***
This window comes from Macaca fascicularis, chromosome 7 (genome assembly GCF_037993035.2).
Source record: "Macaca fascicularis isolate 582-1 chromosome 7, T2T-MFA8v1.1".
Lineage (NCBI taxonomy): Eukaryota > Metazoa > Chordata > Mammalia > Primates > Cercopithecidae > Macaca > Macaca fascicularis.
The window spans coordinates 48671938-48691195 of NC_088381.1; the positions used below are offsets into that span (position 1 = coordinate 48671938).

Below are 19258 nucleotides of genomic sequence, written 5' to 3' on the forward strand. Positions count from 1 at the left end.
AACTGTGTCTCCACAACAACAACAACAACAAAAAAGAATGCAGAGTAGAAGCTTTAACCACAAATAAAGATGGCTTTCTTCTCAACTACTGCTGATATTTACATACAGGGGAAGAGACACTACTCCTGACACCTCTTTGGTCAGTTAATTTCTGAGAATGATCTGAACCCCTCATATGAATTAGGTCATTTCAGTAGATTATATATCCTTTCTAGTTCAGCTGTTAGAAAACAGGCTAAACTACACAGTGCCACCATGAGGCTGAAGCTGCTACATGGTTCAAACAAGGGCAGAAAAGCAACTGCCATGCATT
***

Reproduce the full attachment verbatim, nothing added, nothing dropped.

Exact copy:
This window comes from Macaca fascicularis, chromosome 7 (genome assembly GCF_037993035.2).
Source record: "Macaca fascicularis isolate 582-1 chromosome 7, T2T-MFA8v1.1".
Lineage (NCBI taxonomy): Eukaryota > Metazoa > Chordata > Mammalia > Primates > Cercopithecidae > Macaca > Macaca fascicularis.
The window spans coordinates 48671938-48691195 of NC_088381.1; the positions used below are offsets into that span (position 1 = coordinate 48671938).

Below are 19258 nucleotides of genomic sequence, written 5' to 3' on the forward strand. Positions count from 1 at the left end.
AACTGTGTCTCCACAACAACAACAACAACAAAAAAGAATGCAGAGTAGAAGCTTTAACCACAAATAAAGATGGCTTTCTTCTCAACTACTGCTGATATTTACATACAGGGGAAGAGACACTACTCCTGACACCTCTTTGGTCAGTTAATTTCTGAGAATGATCTGAACCCCTCATATGAATTAGGTCATTTCAGTAGATTATATATCCTTTCTAGTTCAGCTGTTAGAAAACAGGCTAAACTACACAGTGCCACCATGAGGCTGAAGCTGCTACATGGTTCAAACAAGGGCAGAAAAGCAACTGCCATGCATT